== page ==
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Update: Details of the White House plan are becoming available and make clear it differs significantly from the Tennessee Promise and other “free community college” plans. In particular, the White House proposal is not a “last-dollar” scholarship. Instead, it provides additional federal funding to states that make key reforms, including not charging tuition or fees at community colleges. It is aimed squarely at stopping state disinvestment in public colleges, which is crucial to making college more affordable. Also, unlike the Tennessee Promise, low-income students could benefit. These are clear improvements on the plans discussed in our blog posted earlier today. Still, making tuition free for all students regardless of their income is a missed opportunity to focus resources on the students who need aid the most. Consider California community colleges, with the lowest tuition in the nation and waivers for low-income students. The result? Federal student aid application rates, even among low-income students, have been notoriously low, and part-time enrollment rates sky-high. "Free tuition" is not a panacea.


Many are predicting that President Obama tomorrow will endorse Tennessee’s "free community college" plan. While the Tennessee Promise is well intentioned and more students than anticipated applied for it, many higher education experts have rightly criticized it and other "free community college" plans.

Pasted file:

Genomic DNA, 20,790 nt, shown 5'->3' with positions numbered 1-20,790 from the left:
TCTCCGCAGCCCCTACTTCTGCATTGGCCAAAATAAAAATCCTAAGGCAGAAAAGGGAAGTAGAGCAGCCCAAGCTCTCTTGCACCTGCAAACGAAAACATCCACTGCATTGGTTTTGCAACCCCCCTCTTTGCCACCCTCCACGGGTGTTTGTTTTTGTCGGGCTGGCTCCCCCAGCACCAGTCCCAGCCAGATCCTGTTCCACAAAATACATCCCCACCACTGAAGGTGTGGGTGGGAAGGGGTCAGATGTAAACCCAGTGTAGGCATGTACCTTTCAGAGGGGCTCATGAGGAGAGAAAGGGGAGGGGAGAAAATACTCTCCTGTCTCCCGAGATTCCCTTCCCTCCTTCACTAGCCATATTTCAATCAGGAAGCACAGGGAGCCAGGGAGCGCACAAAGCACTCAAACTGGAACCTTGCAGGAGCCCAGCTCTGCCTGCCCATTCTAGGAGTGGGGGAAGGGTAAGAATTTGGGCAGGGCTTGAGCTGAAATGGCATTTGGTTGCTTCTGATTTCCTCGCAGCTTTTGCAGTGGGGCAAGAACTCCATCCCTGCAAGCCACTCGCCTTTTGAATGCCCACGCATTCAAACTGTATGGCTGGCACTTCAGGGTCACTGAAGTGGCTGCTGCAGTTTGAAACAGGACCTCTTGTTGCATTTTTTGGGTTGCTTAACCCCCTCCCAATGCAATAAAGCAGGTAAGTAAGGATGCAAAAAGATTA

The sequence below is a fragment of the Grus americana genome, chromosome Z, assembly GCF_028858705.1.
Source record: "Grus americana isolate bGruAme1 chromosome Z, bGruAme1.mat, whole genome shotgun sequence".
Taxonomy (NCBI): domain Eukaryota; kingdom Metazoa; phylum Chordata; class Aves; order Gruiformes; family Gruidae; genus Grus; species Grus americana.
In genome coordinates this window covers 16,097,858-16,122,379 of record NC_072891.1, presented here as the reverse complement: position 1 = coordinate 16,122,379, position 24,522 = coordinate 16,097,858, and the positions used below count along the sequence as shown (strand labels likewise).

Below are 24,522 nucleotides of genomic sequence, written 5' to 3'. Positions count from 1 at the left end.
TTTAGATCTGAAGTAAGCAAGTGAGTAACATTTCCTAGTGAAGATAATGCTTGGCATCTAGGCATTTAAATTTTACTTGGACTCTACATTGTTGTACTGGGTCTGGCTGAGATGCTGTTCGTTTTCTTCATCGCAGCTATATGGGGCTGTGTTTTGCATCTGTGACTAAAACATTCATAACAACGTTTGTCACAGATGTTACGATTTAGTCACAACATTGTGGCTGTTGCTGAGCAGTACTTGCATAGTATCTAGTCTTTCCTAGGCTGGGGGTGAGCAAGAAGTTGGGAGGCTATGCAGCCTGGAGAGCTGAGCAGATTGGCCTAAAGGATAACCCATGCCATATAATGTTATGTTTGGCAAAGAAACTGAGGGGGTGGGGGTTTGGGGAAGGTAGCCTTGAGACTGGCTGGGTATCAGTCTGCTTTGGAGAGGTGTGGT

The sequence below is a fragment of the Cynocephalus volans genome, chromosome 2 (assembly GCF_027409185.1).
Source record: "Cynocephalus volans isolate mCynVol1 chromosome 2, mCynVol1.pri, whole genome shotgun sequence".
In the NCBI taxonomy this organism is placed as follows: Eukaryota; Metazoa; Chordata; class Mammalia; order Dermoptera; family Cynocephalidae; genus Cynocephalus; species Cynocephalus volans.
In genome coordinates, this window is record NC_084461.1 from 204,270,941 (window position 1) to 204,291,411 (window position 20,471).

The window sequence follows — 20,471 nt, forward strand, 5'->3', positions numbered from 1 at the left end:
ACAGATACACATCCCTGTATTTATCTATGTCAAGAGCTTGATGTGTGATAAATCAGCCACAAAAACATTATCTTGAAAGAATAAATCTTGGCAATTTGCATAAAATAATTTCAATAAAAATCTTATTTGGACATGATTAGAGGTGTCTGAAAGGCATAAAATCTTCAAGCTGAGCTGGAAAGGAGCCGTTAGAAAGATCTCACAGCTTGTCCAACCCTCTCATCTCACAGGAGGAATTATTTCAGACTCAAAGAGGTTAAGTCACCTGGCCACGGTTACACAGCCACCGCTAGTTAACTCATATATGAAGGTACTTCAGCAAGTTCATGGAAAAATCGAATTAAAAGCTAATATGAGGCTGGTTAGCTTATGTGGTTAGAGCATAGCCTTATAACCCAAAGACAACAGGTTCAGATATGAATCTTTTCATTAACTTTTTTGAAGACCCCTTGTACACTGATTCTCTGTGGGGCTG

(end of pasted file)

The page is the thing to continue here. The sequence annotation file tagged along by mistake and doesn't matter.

One of the major problems with the Tennessee plan (and others) is that the "promise" isn't actually much of a promise at all. That’s because the "free" moniker only relates to tuition charges – charges which comprise just one-fifth of the actual costs of going to community college. The other costs of college, including textbooks, transportation, and living expenses, are far more substantial – and far more likely to prove a barrier to student success. Yet they’re left out of the deal.

Further, the Tennessee plan (and others like it) is a "last-dollar" scholarship, meaning that it only helps students who don’t get enough from other grants to cover tuition. This is a critically important point because, given the relatively low income of community college students and the relatively low tuition charges at community colleges, it means that the students with the greatest need for financial aid will rarely benefit. Conversely, those with the least need are the most certain to benefit.

Free tuition plans are giant missed opportunities because they put resources where they are less needed when the need is so great in other areas. As shown in the table below, students in the lower income categories need far more financial support to bring college within reach. The vast majority of them (92% for the lowest income group) have "unmet need" even after accounting for available grants and what they can afford out-of-pocket. That’s true of just 9% of students in the highest income category: 91% of those students can already afford not just tuition, but their entire cost of attendance. Surely higher income students would appreciate additional resources, but do they need them? Not according to federal needs analysis, and the vast majority of these higher income students already enroll in college and are the most likely to graduate.

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In addition to providing resources where they are not needed or needed less, these free-tuition plans are also ticking time-bombs. They signal that tuition is all that matters and flat-out ignore the other costs of attendance that determine whether students can get to campus, whether they’re focused on the material or how to pay for their next meal while in class, and whether they have a place to sleep at night.